We report our preliminary experience with early rib fixation in a small cohort of patients with severe chest wall injuries. All of the patients tolerated the procedure and early outcomes were favorable, even at the extremes of age. More long-term data is needed to assess the efficacy of early rib fixation.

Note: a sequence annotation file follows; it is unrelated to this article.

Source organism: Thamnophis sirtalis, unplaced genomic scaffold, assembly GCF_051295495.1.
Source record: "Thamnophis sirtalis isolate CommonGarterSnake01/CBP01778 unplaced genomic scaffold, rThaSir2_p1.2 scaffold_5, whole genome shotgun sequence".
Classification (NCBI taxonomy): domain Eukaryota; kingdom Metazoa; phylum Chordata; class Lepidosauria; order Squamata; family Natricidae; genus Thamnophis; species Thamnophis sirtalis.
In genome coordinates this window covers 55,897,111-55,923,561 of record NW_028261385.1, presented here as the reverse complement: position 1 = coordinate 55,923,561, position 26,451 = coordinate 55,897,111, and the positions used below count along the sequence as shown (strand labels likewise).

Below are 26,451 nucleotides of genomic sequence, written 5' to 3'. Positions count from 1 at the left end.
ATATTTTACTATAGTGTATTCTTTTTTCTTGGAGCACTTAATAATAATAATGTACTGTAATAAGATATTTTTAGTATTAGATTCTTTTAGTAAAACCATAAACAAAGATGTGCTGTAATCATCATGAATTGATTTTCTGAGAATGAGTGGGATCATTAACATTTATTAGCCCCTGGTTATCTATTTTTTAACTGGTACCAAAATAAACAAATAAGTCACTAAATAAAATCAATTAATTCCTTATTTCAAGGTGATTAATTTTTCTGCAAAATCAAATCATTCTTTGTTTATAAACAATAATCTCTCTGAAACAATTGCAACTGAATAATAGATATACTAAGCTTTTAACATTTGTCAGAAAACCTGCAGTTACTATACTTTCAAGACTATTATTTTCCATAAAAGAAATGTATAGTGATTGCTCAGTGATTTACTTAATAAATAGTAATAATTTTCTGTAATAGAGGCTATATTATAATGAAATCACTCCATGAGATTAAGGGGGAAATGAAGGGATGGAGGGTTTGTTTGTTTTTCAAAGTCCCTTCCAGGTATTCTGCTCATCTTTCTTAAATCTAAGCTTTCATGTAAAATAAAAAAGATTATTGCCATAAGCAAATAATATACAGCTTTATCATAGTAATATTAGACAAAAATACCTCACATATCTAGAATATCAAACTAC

Multiple rib fractures occur in approximately 10% of patients involved in polytrauma, mainly due to blunt mechanisms of injury. Non-operative management of rib fractures can lead to significant morbidity such as chronic pain, and dyspnea and up to 40% of patients may also fail to return toes work [1-3]. Over the last decade rib fixation has made resurgence and there are emerging data supporting early fixation in patients that fail aggressive pain control even in non-flail segments. Though there remains to be no standard approach to the patient with rib fractures, some agreed upon indications for surgical fixation have been flail chest, inability to wean from the ventilator, mobile ribs refractory to conventional pain management, and chest wall deformity or non-union [4,5]. These indications traditionally have relied upon patients failing aggressive pulmonary hygiene and pain control by presenting with limited pulmonary function. The problem with this approach is that as previously stated, non-operative management of rib fractures may lead to significant chronic morbidity, and thus there has been the development surgical approaches that use less morbid minimally invasive incisions, allowing for the expansion of surgical indications for rib fixation beyond patient with loss of physiologic reserve . We present our preliminary experience with early rib fixation based on a well-defined chest wall injury protocol, with expanded indications for rib fixations beyond flail segments.